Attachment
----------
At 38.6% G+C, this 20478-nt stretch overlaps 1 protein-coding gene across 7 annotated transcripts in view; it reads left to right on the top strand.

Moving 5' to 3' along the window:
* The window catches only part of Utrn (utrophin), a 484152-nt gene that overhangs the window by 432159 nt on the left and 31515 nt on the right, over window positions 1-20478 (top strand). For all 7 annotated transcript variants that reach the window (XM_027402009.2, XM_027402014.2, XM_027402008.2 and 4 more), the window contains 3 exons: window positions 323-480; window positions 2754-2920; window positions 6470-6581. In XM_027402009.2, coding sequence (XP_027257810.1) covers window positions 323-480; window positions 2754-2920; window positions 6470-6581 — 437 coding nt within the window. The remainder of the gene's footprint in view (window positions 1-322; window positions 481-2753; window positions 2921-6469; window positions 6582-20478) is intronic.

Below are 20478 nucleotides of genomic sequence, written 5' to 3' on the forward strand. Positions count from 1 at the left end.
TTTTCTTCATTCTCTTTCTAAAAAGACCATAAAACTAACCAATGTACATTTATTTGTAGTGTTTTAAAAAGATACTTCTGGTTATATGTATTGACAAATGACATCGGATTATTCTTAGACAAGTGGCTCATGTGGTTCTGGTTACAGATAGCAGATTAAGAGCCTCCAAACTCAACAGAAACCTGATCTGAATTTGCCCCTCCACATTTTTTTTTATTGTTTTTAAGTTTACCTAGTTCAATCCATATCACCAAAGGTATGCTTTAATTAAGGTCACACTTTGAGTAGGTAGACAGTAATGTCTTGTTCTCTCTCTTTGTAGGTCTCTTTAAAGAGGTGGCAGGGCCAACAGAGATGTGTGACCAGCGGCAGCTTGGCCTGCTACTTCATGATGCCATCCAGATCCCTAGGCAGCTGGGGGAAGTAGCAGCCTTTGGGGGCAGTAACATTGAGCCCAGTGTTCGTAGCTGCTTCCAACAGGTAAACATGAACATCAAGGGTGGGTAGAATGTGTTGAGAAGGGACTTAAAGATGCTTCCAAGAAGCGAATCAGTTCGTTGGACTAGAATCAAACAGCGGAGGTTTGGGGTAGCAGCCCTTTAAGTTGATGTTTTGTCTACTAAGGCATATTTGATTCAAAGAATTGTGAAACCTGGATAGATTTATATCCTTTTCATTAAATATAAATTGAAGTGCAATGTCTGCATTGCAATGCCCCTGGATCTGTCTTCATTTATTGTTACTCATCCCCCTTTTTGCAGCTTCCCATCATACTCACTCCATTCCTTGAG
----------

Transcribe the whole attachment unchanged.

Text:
At 38.6% G+C, this 20478-nt stretch overlaps 1 protein-coding gene across 7 annotated transcripts in view; it reads left to right on the top strand.

Moving 5' to 3' along the window:
* The window catches only part of Utrn (utrophin), a 484152-nt gene that overhangs the window by 432159 nt on the left and 31515 nt on the right, over window positions 1-20478 (top strand). For all 7 annotated transcript variants that reach the window (XM_027402009.2, XM_027402014.2, XM_027402008.2 and 4 more), the window contains 3 exons: window positions 323-480; window positions 2754-2920; window positions 6470-6581. In XM_027402009.2, coding sequence (XP_027257810.1) covers window positions 323-480; window positions 2754-2920; window positions 6470-6581 — 437 coding nt within the window. The remainder of the gene's footprint in view (window positions 1-322; window positions 481-2753; window positions 2921-6469; window positions 6582-20478) is intronic.

Below are 20478 nucleotides of genomic sequence, written 5' to 3' on the forward strand. Positions count from 1 at the left end.
TTTTCTTCATTCTCTTTCTAAAAAGACCATAAAACTAACCAATGTACATTTATTTGTAGTGTTTTAAAAAGATACTTCTGGTTATATGTATTGACAAATGACATCGGATTATTCTTAGACAAGTGGCTCATGTGGTTCTGGTTACAGATAGCAGATTAAGAGCCTCCAAACTCAACAGAAACCTGATCTGAATTTGCCCCTCCACATTTTTTTTTATTGTTTTTAAGTTTACCTAGTTCAATCCATATCACCAAAGGTATGCTTTAATTAAGGTCACACTTTGAGTAGGTAGACAGTAATGTCTTGTTCTCTCTCTTTGTAGGTCTCTTTAAAGAGGTGGCAGGGCCAACAGAGATGTGTGACCAGCGGCAGCTTGGCCTGCTACTTCATGATGCCATCCAGATCCCTAGGCAGCTGGGGGAAGTAGCAGCCTTTGGGGGCAGTAACATTGAGCCCAGTGTTCGTAGCTGCTTCCAACAGGTAAACATGAACATCAAGGGTGGGTAGAATGTGTTGAGAAGGGACTTAAAGATGCTTCCAAGAAGCGAATCAGTTCGTTGGACTAGAATCAAACAGCGGAGGTTTGGGGTAGCAGCCCTTTAAGTTGATGTTTTGTCTACTAAGGCATATTTGATTCAAAGAATTGTGAAACCTGGATAGATTTATATCCTTTTCATTAAATATAAATTGAAGTGCAATGTCTGCATTGCAATGCCCCTGGATCTGTCTTCATTTATTGTTACTCATCCCCCTTTTTGCAGCTTCCCATCATACTCACTCCATTCCTTGAG